State public health officials are exploring the possibility of imposing stop gap testing rules that would target the most commonly used pesticides in marijuana production.
The state has already crafted a set of rules significantly more thorough than what’s in place now, however those regulations don’t go into affect until next June. At the urging of a Portland scientist, Mowgli Holmes, state officials on Monday said they will consider implementing transitional rules that could go into place as early as January.
Oregon’s current rules for pesticide analysis are broad and don’t target the chemicals cannabis producers commonly use to defeat mites, mold and mildew. What’s more, a cottage industry of marijuana labs has operated without oversight or regulation, allowing them to pick and choose which pesticides to include in their routine screenings. [Read more at the Portland Oregonian]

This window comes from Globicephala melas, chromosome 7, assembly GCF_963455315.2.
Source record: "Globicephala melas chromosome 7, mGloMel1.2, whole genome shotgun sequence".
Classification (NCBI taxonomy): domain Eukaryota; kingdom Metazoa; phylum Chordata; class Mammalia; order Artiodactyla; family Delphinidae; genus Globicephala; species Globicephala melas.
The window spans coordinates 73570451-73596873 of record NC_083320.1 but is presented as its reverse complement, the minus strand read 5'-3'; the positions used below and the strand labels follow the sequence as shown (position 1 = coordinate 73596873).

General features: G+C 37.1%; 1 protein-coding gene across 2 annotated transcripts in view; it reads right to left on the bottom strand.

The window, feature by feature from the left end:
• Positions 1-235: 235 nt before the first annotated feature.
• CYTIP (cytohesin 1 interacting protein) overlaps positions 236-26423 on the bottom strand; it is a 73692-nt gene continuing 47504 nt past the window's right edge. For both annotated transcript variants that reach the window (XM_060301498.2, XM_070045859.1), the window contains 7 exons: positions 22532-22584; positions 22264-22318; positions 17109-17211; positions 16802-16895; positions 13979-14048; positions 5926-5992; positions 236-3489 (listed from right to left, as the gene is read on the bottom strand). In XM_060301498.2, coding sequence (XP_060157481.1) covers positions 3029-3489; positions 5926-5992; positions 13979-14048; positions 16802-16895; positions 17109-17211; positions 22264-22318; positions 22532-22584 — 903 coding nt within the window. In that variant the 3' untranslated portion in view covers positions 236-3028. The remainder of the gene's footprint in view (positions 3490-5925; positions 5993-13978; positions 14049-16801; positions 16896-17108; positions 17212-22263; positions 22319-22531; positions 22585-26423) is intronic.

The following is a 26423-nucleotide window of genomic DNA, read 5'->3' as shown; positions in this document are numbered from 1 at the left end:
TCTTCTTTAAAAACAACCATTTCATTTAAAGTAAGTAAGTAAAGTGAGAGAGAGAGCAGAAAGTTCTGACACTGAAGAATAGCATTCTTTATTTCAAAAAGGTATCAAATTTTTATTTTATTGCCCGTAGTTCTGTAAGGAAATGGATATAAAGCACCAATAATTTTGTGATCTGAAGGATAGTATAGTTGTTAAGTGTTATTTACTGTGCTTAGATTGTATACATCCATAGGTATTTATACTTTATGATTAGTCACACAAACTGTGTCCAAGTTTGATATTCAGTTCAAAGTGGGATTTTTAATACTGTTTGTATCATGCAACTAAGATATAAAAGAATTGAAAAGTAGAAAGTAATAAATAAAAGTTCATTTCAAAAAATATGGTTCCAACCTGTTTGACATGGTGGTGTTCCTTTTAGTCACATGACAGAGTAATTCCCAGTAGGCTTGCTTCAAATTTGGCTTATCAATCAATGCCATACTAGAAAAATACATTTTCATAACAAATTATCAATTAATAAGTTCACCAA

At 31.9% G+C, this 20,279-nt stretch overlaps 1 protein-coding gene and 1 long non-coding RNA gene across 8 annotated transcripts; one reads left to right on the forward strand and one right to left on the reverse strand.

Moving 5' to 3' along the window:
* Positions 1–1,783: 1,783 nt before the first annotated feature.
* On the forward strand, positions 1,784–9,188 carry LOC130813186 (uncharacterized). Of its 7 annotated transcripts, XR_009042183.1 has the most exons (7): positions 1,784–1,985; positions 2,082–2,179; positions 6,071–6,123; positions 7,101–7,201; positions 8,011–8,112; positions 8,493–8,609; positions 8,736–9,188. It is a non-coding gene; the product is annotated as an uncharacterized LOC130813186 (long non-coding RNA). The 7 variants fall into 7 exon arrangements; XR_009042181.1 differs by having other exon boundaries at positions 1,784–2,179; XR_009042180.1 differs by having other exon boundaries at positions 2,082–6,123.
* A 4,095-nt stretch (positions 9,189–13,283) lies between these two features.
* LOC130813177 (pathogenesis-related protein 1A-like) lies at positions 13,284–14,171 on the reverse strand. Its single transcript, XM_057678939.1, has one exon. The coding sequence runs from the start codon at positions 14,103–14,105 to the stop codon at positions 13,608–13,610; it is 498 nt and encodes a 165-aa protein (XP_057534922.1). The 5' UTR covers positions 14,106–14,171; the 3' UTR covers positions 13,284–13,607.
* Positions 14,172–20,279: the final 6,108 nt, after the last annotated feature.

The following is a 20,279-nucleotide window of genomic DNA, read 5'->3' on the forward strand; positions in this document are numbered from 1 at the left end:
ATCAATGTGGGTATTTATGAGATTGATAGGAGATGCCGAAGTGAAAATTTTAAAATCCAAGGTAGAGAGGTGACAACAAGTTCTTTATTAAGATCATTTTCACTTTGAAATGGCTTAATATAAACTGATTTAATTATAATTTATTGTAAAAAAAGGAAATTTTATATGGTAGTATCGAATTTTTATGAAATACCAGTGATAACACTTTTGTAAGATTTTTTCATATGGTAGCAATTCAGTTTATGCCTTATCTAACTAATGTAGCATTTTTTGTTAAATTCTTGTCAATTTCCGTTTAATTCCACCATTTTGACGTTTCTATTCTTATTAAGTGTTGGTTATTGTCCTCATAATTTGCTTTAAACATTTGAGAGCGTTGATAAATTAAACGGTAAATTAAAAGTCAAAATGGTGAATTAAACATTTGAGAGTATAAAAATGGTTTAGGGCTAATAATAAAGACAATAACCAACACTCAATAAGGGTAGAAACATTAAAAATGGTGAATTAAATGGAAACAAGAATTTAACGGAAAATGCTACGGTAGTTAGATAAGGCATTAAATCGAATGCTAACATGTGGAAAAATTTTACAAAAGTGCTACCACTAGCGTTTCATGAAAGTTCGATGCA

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by Mia Getlin – Partner, Gleam Law We previously reported that, in early November 2021, the Oregon Liquor and Cannabis Commission (OLCC) announced that the agency had lifted its pause on issuing new non-producer recreational marijuana licenses and would immediately begin processing new applications for retail, processor, and wholesaler licenses. Additionally, the agency began contacting people…
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